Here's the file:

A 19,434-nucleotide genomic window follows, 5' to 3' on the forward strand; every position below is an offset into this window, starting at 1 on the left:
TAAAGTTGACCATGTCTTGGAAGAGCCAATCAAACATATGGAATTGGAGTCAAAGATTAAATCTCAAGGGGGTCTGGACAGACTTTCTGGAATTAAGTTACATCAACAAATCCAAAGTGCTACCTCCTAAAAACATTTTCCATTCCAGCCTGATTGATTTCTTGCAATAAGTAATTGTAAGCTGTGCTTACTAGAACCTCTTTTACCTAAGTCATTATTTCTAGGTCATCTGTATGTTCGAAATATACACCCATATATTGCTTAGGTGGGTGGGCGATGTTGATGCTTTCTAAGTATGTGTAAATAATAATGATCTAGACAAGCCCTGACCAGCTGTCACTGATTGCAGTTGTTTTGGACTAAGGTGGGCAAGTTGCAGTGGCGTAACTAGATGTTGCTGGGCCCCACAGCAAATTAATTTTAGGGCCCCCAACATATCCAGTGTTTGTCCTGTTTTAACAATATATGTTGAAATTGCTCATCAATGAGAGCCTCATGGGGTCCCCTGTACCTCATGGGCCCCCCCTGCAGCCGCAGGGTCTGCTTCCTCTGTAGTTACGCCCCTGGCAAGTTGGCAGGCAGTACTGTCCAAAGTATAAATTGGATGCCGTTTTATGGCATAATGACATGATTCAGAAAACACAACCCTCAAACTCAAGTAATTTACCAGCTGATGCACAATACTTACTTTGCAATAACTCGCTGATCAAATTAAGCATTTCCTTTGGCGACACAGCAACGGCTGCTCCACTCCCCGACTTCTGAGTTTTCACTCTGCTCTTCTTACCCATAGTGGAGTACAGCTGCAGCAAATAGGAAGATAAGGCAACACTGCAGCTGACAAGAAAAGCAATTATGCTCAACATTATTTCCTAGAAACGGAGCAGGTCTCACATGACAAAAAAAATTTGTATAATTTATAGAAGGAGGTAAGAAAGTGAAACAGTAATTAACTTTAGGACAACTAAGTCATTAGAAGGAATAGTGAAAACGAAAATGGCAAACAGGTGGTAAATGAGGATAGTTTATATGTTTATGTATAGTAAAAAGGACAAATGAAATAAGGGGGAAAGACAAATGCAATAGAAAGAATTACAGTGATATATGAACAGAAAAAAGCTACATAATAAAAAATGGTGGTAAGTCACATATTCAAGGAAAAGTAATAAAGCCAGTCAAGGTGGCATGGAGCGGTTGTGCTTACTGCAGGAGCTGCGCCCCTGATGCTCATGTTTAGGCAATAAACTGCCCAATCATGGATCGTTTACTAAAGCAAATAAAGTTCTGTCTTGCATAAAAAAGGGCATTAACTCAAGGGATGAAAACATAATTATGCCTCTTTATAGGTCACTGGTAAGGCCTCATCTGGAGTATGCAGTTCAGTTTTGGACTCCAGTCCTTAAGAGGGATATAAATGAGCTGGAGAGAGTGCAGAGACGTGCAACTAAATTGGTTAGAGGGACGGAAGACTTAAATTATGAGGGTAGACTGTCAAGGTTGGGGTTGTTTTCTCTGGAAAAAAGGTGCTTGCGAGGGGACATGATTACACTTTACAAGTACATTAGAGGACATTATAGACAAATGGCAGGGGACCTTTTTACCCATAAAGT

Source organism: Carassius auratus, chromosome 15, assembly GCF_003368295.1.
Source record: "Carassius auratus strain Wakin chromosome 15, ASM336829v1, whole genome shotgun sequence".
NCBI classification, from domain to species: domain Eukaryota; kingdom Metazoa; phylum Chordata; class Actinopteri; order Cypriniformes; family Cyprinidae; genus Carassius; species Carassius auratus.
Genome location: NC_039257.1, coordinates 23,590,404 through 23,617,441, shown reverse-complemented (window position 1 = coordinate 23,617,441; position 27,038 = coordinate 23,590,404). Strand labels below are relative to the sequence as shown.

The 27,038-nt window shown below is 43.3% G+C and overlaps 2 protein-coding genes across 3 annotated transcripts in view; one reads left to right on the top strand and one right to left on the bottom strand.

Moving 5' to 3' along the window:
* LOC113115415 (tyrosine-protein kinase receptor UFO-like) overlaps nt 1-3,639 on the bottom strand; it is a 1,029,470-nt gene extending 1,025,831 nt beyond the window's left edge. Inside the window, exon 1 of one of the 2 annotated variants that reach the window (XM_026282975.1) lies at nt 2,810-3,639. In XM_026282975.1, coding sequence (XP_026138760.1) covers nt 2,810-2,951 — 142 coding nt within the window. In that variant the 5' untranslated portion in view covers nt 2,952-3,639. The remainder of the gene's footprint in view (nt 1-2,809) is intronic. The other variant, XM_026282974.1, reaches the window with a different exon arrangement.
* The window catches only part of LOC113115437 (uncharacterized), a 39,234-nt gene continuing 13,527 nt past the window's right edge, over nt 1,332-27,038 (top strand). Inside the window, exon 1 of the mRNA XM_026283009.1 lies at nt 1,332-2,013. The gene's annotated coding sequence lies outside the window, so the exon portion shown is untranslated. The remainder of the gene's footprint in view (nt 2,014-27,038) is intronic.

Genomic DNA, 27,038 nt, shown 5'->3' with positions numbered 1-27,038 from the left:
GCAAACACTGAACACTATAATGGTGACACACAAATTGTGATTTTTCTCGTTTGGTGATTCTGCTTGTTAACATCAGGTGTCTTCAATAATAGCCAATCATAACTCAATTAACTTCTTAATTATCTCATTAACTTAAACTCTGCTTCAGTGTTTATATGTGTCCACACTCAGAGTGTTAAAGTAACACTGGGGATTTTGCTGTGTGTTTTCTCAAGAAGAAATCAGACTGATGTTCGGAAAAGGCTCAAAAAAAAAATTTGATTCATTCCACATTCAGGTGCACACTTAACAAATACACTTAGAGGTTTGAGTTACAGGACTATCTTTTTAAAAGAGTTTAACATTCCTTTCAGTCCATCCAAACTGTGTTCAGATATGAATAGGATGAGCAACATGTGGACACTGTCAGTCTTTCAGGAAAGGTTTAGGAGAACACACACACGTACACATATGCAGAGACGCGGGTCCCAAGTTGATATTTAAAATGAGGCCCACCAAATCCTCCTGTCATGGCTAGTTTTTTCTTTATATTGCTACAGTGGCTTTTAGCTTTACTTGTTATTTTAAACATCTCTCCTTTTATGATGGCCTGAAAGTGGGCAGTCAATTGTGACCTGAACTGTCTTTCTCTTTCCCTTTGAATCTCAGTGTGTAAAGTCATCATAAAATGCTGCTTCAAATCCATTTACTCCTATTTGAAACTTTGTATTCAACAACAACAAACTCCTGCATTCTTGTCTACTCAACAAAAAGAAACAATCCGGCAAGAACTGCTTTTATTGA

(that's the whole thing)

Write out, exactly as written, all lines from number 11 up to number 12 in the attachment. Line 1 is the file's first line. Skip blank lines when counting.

Genomic DNA, 27,038 nt, shown 5'->3' with positions numbered 1-27,038 from the left:
GCAAACACTGAACACTATAATGGTGACACACAAATTGTGATTTTTCTCGTTTGGTGATTCTGCTTGTTAACATCAGGTGTCTTCAATAATAGCCAATCATAACTCAATTAACTTCTTAATTATCTCATTAACTTAAACTCTGCTTCAGTGTTTATATGTGTCCACACTCAGAGTGTTAAAGTAACACTGGGGATTTTGCTGTGTGTTTTCTCAAGAAGAAATCAGACTGATGTTCGGAAAAGGCTCAAAAAAAAAATTTGATTCATTCCACATTCAGGTGCACACTTAACAAATACACTTAGAGGTTTGAGTTACAGGACTATCTTTTTAAAAGAGTTTAACATTCCTTTCAGTCCATCCAAACTGTGTTCAGATATGAATAGGATGAGCAACATGTGGACACTGTCAGTCTTTCAGGAAAGGTTTAGGAGAACACACACACGTACACATATGCAGAGACGCGGGTCCCAAGTTGATATTTAAAATGAGGCCCACCAAATCCTCCTGTCATGGCTAGTTTTTTCTTTATATTGCTACAGTGGCTTTTAGCTTTACTTGTTATTTTAAACATCTCTCCTTTTATGATGGCCTGAAAGTGGGCAGTCAATTGTGACCTGAACTGTCTTTCTCTTTCCCTTTGAATCTCAGTGTGTAAAGTCATCATAAAATGCTGCTTCAAATCCATTTACTCCTATTTGAAACTTTGTATTCAACAACAACAAACTCCTGCATTCTTGTCTACTCAACAAAAAGAAACAATCCGGCAAGAACTGCTTTTATTGA